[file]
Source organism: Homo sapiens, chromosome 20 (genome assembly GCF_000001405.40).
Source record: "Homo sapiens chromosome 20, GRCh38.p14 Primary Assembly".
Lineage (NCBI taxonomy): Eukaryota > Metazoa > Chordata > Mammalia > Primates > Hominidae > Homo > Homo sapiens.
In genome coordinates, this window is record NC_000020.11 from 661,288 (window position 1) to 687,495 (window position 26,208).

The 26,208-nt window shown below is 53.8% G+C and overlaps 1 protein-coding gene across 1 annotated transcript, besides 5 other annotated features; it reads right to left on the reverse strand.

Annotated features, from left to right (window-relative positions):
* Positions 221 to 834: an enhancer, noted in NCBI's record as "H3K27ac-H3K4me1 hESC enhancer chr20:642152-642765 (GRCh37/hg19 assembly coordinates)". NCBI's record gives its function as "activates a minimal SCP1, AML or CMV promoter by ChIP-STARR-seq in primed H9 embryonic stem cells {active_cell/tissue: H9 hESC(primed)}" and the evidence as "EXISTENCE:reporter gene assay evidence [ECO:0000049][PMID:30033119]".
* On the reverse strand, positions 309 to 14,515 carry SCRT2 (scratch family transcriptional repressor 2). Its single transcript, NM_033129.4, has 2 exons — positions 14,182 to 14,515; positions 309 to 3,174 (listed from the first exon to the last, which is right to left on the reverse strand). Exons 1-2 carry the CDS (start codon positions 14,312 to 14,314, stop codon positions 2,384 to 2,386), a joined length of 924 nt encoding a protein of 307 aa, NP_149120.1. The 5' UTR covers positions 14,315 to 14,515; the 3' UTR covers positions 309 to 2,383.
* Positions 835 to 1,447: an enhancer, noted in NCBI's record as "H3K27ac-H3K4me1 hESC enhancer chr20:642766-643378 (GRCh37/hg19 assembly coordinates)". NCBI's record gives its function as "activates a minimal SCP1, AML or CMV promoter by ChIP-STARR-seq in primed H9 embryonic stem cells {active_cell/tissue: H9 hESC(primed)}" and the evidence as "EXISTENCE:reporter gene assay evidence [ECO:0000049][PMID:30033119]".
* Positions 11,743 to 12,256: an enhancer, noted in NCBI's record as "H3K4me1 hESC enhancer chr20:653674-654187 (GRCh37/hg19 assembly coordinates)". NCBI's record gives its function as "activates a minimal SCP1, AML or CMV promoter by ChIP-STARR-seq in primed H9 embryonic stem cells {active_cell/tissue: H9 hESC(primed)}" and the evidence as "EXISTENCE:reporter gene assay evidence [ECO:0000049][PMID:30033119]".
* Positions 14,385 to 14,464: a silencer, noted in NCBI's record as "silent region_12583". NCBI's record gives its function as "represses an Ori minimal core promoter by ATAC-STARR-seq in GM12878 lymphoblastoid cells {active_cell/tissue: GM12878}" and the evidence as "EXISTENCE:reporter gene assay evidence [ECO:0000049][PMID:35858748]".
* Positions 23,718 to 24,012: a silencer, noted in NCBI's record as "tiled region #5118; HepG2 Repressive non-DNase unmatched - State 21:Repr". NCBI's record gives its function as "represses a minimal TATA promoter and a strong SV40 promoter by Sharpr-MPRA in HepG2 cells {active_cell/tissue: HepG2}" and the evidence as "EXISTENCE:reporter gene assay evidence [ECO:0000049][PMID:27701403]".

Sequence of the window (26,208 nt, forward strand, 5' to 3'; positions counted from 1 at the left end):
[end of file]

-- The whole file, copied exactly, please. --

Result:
Source organism: Homo sapiens, chromosome 20 (genome assembly GCF_000001405.40).
Source record: "Homo sapiens chromosome 20, GRCh38.p14 Primary Assembly".
Lineage (NCBI taxonomy): Eukaryota > Metazoa > Chordata > Mammalia > Primates > Hominidae > Homo > Homo sapiens.
In genome coordinates, this window is record NC_000020.11 from 661,288 (window position 1) to 687,495 (window position 26,208).

The 26,208-nt window shown below is 53.8% G+C and overlaps 1 protein-coding gene across 1 annotated transcript, besides 5 other annotated features; it reads right to left on the reverse strand.

Annotated features, from left to right (window-relative positions):
* Positions 221 to 834: an enhancer, noted in NCBI's record as "H3K27ac-H3K4me1 hESC enhancer chr20:642152-642765 (GRCh37/hg19 assembly coordinates)". NCBI's record gives its function as "activates a minimal SCP1, AML or CMV promoter by ChIP-STARR-seq in primed H9 embryonic stem cells {active_cell/tissue: H9 hESC(primed)}" and the evidence as "EXISTENCE:reporter gene assay evidence [ECO:0000049][PMID:30033119]".
* On the reverse strand, positions 309 to 14,515 carry SCRT2 (scratch family transcriptional repressor 2). Its single transcript, NM_033129.4, has 2 exons — positions 14,182 to 14,515; positions 309 to 3,174 (listed from the first exon to the last, which is right to left on the reverse strand). Exons 1-2 carry the CDS (start codon positions 14,312 to 14,314, stop codon positions 2,384 to 2,386), a joined length of 924 nt encoding a protein of 307 aa, NP_149120.1. The 5' UTR covers positions 14,315 to 14,515; the 3' UTR covers positions 309 to 2,383.
* Positions 835 to 1,447: an enhancer, noted in NCBI's record as "H3K27ac-H3K4me1 hESC enhancer chr20:642766-643378 (GRCh37/hg19 assembly coordinates)". NCBI's record gives its function as "activates a minimal SCP1, AML or CMV promoter by ChIP-STARR-seq in primed H9 embryonic stem cells {active_cell/tissue: H9 hESC(primed)}" and the evidence as "EXISTENCE:reporter gene assay evidence [ECO:0000049][PMID:30033119]".
* Positions 11,743 to 12,256: an enhancer, noted in NCBI's record as "H3K4me1 hESC enhancer chr20:653674-654187 (GRCh37/hg19 assembly coordinates)". NCBI's record gives its function as "activates a minimal SCP1, AML or CMV promoter by ChIP-STARR-seq in primed H9 embryonic stem cells {active_cell/tissue: H9 hESC(primed)}" and the evidence as "EXISTENCE:reporter gene assay evidence [ECO:0000049][PMID:30033119]".
* Positions 14,385 to 14,464: a silencer, noted in NCBI's record as "silent region_12583". NCBI's record gives its function as "represses an Ori minimal core promoter by ATAC-STARR-seq in GM12878 lymphoblastoid cells {active_cell/tissue: GM12878}" and the evidence as "EXISTENCE:reporter gene assay evidence [ECO:0000049][PMID:35858748]".
* Positions 23,718 to 24,012: a silencer, noted in NCBI's record as "tiled region #5118; HepG2 Repressive non-DNase unmatched - State 21:Repr". NCBI's record gives its function as "represses a minimal TATA promoter and a strong SV40 promoter by Sharpr-MPRA in HepG2 cells {active_cell/tissue: HepG2}" and the evidence as "EXISTENCE:reporter gene assay evidence [ECO:0000049][PMID:27701403]".

Sequence of the window (26,208 nt, forward strand, 5' to 3'; positions counted from 1 at the left end):